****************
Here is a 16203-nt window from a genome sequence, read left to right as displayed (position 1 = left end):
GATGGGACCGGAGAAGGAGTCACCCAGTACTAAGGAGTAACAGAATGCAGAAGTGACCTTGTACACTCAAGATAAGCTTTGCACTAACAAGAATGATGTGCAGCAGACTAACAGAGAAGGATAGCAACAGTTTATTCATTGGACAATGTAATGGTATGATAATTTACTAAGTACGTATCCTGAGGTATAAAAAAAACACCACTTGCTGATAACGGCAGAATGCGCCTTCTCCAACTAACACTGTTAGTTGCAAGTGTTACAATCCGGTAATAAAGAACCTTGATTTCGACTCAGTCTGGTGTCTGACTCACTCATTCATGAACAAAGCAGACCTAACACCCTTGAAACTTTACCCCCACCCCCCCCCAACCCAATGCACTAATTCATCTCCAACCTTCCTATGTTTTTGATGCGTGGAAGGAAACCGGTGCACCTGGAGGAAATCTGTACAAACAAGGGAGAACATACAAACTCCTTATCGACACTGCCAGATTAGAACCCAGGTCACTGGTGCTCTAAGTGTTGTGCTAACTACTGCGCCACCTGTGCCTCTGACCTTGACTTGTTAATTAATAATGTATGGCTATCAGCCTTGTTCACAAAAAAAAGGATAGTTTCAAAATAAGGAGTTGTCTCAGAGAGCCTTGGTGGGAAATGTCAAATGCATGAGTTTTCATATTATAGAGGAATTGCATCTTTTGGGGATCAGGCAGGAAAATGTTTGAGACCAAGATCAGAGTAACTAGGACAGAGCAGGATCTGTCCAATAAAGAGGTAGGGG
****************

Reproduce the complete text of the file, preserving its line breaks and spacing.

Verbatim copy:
Here is a 16203-nt window from a genome sequence, read left to right as displayed (position 1 = left end):
GATGGGACCGGAGAAGGAGTCACCCAGTACTAAGGAGTAACAGAATGCAGAAGTGACCTTGTACACTCAAGATAAGCTTTGCACTAACAAGAATGATGTGCAGCAGACTAACAGAGAAGGATAGCAACAGTTTATTCATTGGACAATGTAATGGTATGATAATTTACTAAGTACGTATCCTGAGGTATAAAAAAAACACCACTTGCTGATAACGGCAGAATGCGCCTTCTCCAACTAACACTGTTAGTTGCAAGTGTTACAATCCGGTAATAAAGAACCTTGATTTCGACTCAGTCTGGTGTCTGACTCACTCATTCATGAACAAAGCAGACCTAACACCCTTGAAACTTTACCCCCACCCCCCCCCAACCCAATGCACTAATTCATCTCCAACCTTCCTATGTTTTTGATGCGTGGAAGGAAACCGGTGCACCTGGAGGAAATCTGTACAAACAAGGGAGAACATACAAACTCCTTATCGACACTGCCAGATTAGAACCCAGGTCACTGGTGCTCTAAGTGTTGTGCTAACTACTGCGCCACCTGTGCCTCTGACCTTGACTTGTTAATTAATAATGTATGGCTATCAGCCTTGTTCACAAAAAAAAGGATAGTTTCAAAATAAGGAGTTGTCTCAGAGAGCCTTGGTGGGAAATGTCAAATGCATGAGTTTTCATATTATAGAGGAATTGCATCTTTTGGGGATCAGGCAGGAAAATGTTTGAGACCAAGATCAGAGTAACTAGGACAGAGCAGGATCTGTCCAATAAAGAGGTAGGGG